According to Hugh Davies, Director of the Museum of Contemporary Art in San Diego, at the time of this interview, Jeff Light had a meeting scheduled with the University of San Diego’s Dean of the College of Arts and Sciences, Mary Boyd, to discuss a financial collaboration that would allow Pincus to continue on as the art critic for the Union-Tribune.

Some attendees of the forum even indicated that Davies initially volunteered to be a part of this trisect.

“Hugh Davies said that he would pledge to bring resources or bring his backing potentially to some kind of a blog or collaborative effort or foundation that allowed Mr. Pincus to keep writing,” said John Seed, a Huffington Post writer and art and art history professor at Mt. San. Jacinto College.

At the time of the interview, however, Davies confirmed that he would not be participating in the structuring of any possible consortium.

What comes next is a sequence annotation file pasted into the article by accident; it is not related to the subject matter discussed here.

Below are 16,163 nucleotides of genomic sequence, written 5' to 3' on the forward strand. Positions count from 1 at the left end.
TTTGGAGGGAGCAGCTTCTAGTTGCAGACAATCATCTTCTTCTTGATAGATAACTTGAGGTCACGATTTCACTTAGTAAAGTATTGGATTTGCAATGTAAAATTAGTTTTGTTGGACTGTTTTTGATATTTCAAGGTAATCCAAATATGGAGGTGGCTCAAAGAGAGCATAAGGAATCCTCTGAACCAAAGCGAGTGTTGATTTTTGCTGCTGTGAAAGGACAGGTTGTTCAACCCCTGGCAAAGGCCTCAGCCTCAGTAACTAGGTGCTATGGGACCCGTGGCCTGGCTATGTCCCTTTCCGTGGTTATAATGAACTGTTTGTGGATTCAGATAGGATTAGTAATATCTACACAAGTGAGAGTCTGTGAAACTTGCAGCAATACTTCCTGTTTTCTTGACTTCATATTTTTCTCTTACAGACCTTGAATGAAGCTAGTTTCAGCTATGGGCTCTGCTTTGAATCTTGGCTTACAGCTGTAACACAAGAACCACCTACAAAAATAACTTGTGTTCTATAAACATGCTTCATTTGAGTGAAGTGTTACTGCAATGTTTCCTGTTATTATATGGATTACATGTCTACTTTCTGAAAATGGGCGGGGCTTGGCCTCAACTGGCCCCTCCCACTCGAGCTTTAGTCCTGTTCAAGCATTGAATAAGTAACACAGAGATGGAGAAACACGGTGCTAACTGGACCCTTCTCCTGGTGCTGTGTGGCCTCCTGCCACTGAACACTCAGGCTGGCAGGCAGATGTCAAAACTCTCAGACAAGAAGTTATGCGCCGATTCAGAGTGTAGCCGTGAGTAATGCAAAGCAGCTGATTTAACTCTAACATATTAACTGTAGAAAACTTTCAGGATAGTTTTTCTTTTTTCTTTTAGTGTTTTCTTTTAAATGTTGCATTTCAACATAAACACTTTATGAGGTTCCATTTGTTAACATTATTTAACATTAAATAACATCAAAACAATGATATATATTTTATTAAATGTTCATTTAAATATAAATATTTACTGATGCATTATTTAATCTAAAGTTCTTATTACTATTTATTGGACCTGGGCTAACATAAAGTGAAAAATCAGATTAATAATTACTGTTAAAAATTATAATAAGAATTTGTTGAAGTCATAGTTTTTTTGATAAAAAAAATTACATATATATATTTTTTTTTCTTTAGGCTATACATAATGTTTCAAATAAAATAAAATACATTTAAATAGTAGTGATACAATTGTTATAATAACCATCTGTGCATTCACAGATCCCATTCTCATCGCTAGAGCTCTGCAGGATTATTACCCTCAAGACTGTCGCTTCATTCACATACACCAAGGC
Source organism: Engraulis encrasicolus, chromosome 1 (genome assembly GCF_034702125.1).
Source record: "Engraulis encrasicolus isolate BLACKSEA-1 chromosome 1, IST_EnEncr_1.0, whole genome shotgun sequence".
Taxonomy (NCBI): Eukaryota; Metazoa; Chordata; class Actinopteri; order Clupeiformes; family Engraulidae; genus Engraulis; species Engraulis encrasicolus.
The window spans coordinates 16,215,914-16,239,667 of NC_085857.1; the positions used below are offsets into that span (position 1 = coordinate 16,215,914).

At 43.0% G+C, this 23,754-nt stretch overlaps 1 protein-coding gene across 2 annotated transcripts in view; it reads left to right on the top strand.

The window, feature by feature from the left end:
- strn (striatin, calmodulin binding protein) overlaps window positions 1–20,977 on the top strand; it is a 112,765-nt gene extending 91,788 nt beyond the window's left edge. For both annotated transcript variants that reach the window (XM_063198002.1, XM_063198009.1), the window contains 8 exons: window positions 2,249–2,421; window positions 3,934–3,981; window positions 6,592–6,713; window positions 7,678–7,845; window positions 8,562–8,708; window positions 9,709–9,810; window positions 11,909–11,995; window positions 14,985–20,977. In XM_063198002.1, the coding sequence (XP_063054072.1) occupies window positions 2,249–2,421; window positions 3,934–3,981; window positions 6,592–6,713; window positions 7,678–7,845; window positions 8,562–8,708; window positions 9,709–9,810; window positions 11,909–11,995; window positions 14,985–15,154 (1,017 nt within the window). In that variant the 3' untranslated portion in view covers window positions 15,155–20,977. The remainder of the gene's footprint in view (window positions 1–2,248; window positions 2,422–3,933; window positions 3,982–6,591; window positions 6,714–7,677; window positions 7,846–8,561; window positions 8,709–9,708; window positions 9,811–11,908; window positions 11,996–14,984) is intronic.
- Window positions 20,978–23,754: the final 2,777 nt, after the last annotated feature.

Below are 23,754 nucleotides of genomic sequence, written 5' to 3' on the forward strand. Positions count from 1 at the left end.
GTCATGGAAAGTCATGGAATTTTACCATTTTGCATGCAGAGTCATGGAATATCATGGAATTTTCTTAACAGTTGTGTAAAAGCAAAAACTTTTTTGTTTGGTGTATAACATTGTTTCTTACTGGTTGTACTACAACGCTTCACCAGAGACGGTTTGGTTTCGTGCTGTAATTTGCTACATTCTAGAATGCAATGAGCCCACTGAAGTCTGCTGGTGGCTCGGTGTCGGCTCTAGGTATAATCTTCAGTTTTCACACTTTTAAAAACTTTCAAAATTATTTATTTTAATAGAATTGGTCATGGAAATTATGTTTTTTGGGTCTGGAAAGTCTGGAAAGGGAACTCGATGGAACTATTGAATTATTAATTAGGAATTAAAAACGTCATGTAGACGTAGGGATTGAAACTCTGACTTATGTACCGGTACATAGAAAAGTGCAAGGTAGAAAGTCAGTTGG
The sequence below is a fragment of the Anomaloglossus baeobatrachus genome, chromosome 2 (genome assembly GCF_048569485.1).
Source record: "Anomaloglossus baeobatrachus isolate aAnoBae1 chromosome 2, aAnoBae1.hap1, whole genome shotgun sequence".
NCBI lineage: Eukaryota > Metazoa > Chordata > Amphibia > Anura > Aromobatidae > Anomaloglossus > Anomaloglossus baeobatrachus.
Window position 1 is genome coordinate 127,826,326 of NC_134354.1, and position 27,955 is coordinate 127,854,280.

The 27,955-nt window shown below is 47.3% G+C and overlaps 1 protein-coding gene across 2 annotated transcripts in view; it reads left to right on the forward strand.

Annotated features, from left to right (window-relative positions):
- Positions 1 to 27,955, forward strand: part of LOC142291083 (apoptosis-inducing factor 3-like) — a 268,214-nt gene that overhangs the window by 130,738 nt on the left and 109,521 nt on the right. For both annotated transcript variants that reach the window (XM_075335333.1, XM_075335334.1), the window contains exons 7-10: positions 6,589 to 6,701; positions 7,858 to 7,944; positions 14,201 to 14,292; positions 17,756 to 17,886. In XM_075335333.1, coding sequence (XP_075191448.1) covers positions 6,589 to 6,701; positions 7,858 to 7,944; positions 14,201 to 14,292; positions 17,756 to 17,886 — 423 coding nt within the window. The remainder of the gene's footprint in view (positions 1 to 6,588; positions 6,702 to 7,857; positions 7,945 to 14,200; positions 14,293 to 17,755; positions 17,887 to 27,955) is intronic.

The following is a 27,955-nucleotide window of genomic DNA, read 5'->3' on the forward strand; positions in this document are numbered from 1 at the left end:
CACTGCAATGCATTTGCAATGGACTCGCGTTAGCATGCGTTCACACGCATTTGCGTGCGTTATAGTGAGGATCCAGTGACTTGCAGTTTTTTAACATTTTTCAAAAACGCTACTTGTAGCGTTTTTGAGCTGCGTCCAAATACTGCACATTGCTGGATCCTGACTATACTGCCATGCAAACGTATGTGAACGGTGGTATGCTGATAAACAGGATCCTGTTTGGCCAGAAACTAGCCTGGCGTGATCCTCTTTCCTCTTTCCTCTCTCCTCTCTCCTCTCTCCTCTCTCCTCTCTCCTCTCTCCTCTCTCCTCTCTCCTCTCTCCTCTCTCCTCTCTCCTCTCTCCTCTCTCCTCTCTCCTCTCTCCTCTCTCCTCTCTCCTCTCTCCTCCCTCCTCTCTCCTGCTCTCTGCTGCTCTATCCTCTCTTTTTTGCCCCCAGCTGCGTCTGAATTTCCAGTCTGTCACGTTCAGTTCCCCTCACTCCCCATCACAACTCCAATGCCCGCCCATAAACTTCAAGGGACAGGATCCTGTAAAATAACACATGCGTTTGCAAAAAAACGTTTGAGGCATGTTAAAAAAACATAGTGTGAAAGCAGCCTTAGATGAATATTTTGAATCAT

“I’ve deliberately stayed out of the loop because I don’t think it’s appropriated for me to be involved any further, I don’t want to compromise my relationship with our art critic,” he said.

“When it comes to fundraising all my energy goes toward raising money for my museum – that’s what I’m paid to do.”

And while it appears that one potential player has already removed themselves from the creation of a possibly successful alternative, others remain optimistic.

“He assured us that his goal is not to do away with the book section at all,” said Newell of Light who met with her and other staff from Warwick’s bookstore after the forum. “He’s actually expanding it to a full page and giving it slightly better placement in the paper and wants it to really feature more local [topics].”